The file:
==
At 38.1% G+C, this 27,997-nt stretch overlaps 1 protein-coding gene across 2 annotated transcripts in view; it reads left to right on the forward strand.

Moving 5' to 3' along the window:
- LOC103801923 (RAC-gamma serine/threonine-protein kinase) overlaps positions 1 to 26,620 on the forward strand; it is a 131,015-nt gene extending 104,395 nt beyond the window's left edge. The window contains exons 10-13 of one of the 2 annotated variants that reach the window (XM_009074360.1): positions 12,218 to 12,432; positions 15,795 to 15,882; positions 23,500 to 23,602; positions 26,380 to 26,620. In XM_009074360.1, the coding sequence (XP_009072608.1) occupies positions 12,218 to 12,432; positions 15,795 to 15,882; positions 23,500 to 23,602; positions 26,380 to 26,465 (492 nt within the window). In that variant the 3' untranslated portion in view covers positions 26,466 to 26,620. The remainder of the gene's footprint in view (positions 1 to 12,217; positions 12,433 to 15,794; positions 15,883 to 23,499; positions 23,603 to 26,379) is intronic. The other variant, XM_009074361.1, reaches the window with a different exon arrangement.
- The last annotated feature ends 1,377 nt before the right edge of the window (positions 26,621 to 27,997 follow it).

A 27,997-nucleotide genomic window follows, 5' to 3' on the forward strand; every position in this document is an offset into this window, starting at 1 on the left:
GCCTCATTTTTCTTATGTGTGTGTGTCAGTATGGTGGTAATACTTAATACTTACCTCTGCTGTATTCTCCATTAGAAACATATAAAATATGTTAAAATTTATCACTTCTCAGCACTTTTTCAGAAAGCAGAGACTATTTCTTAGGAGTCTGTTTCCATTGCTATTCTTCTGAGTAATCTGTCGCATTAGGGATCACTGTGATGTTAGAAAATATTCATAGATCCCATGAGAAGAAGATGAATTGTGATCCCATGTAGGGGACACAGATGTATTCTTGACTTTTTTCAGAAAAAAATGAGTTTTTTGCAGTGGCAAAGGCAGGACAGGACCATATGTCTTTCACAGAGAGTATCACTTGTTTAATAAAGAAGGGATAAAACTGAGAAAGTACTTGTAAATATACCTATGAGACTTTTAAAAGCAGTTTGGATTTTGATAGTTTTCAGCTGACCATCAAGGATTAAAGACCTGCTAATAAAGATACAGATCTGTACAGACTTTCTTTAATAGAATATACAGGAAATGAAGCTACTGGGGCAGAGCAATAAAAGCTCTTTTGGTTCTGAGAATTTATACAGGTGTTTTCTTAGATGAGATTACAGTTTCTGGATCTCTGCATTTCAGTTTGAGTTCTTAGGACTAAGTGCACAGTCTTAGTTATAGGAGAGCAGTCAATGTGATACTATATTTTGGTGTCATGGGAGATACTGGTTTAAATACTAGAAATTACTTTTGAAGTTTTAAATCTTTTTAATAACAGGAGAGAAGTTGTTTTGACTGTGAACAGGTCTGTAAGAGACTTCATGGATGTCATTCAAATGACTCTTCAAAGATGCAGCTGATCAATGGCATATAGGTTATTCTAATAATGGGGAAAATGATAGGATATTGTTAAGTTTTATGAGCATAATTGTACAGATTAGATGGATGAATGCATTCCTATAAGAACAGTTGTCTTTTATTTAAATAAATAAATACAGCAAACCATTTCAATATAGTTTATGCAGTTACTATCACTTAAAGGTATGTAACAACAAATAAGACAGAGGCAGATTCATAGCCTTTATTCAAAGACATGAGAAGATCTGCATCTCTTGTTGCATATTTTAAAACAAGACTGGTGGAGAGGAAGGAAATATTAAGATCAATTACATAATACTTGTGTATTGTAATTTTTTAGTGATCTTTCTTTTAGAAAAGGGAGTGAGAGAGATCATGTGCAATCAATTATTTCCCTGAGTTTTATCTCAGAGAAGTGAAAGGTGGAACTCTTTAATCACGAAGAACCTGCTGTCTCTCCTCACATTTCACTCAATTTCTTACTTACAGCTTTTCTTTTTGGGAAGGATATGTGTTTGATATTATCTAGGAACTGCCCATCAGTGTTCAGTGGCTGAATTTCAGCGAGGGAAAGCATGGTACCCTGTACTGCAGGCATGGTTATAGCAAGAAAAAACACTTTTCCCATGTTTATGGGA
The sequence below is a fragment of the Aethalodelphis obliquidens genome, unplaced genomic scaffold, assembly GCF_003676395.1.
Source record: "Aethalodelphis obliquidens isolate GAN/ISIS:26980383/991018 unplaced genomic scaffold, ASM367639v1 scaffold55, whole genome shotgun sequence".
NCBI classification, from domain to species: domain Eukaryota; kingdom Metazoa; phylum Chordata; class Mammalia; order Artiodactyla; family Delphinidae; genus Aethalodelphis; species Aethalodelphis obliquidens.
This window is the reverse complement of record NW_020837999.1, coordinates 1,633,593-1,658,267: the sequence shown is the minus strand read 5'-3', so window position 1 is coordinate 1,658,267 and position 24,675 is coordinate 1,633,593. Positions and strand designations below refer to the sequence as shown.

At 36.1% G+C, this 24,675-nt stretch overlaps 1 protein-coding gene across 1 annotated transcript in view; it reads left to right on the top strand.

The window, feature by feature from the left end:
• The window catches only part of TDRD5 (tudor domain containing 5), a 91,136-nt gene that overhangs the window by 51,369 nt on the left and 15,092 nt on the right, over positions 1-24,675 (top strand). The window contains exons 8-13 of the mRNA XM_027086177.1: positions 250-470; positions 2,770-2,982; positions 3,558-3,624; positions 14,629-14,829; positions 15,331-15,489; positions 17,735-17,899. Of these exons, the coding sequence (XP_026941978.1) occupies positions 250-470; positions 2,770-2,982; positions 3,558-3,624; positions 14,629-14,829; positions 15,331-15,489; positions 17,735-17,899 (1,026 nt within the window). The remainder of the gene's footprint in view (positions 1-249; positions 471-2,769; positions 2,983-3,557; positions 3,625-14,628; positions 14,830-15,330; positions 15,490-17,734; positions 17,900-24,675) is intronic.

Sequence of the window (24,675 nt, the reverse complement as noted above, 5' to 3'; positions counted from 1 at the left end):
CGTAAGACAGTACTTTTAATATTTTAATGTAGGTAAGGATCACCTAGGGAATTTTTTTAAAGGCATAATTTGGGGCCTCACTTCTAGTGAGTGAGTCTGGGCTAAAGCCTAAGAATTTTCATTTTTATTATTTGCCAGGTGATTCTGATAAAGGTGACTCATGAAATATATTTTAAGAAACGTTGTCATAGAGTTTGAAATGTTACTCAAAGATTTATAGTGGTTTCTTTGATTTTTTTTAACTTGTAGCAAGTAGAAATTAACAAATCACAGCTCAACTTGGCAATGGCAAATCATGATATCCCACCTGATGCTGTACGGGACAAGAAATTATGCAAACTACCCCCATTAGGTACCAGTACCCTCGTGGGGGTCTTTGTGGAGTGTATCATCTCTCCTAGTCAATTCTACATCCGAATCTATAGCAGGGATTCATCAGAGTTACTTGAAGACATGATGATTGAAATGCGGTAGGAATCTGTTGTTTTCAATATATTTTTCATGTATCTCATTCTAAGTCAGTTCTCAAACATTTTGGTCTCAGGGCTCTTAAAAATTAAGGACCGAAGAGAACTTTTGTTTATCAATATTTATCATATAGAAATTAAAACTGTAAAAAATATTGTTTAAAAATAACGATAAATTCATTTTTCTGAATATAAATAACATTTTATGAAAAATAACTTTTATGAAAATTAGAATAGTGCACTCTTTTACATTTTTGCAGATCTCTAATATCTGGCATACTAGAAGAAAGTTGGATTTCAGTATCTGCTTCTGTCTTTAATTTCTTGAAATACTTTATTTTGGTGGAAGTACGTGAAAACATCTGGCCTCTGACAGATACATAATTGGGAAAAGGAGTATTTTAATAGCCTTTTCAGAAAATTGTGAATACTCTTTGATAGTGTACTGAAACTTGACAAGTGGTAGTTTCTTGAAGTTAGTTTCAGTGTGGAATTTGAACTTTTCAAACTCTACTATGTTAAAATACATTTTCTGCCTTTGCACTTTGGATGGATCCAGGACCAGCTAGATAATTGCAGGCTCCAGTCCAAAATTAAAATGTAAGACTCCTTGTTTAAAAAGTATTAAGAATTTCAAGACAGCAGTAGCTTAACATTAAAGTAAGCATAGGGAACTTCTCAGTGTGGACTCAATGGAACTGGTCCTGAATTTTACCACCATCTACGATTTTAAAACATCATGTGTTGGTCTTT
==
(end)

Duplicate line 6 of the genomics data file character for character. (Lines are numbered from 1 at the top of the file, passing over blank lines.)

GCCTCATTTTTCTTATGTGTGTGTGTCAGTATGGTGGTAATACTTAATACTTACCTCTGCTGTATTCTCCATTAGAAACATATAAAATATGTTAAAATTTATCACTTCTCAGCACTTTTTCAGAAAGCAGAGACTATTTCTTAGGAGTCTGTTTCCATTGCTATTCTTCTGAGTAATCTGTCGCATTAGGGATCACTGTGATGTTAGAAAATATTCATAGATCCCATGAGAAGAAGATGAATTGTGATCCCATGTAGGGGACACAGATGTATTCTTGACTTTTTTCAGAAAAAAATGAGTTTTTTGCAGTGGCAAAGGCAGGACAGGACCATATGTCTTTCACAGAGAGTATCACTTGTTTAATAAAGAAGGGATAAAACTGAGAAAGTACTTGTAAATATACCTATGAGACTTTTAAAAGCAGTTTGGATTTTGATAGTTTTCAGCTGACCATCAAGGATTAAAGACCTGCTAATAAAGATACAGATCTGTACAGACTTTCTTTAATAGAATATACAGGAAATGAAGCTACTGGGGCAGAGCAATAAAAGCTCTTTTGGTTCTGAGAATTTATACAGGTGTTTTCTTAGATGAGATTACAGTTTCTGGATCTCTGCATTTCAGTTTGAGTTCTTAGGACTAAGTGCACAGTCTTAGTTATAGGAGAGCAGTCAATGTGATACTATATTTTGGTGTCATGGGAGATACTGGTTTAAATACTAGAAATTACTTTTGAAGTTTTAAATCTTTTTAATAACAGGAGAGAAGTTGTTTTGACTGTGAACAGGTCTGTAAGAGACTTCATGGATGTCATTCAAATGACTCTTCAAAGATGCAGCTGATCAATGGCATATAGGTTATTCTAATAATGGGGAAAATGATAGGATATTGTTAAGTTTTATGAGCATAATTGTACAGATTAGATGGATGAATGCATTCCTATAAGAACAGTTGTCTTTTATTTAAATAAATAAATACAGCAAACCATTTCAATATAGTTTATGCAGTTACTATCACTTAAAGGTATGTAACAACAAATAAGACAGAGGCAGATTCATAGCCTTTATTCAAAGACATGAGAAGATCTGCATCTCTTGTTGCATATTTTAAAACAAGACTGGTGGAGAGGAAGGAAATATTAAGATCAATTACATAATACTTGTGTATTGTAATTTTTTAGTGATCTTTCTTTTAGAAAAGGGAGTGAGAGAGATCATGTGCAATCAATTATTTCCCTGAGTTTTATCTCAGAGAAGTGAAAGGTGGAACTCTTTAATCACGAAGAACCTGCTGTCTCTCCTCACATTTCACTCAATTTCTTACTTACAGCTTTTCTTTTTGGGAAGGATATGTGTTTGATATTATCTAGGAACTGCCCATCAGTGTTCAGTGGCTGAATTTCAGCGAGGGAAAGCATGGTACCCTGTACTGCAGGCATGGTTATAGCAAGAAAAAACACTTTTCCCATGTTTATGGGA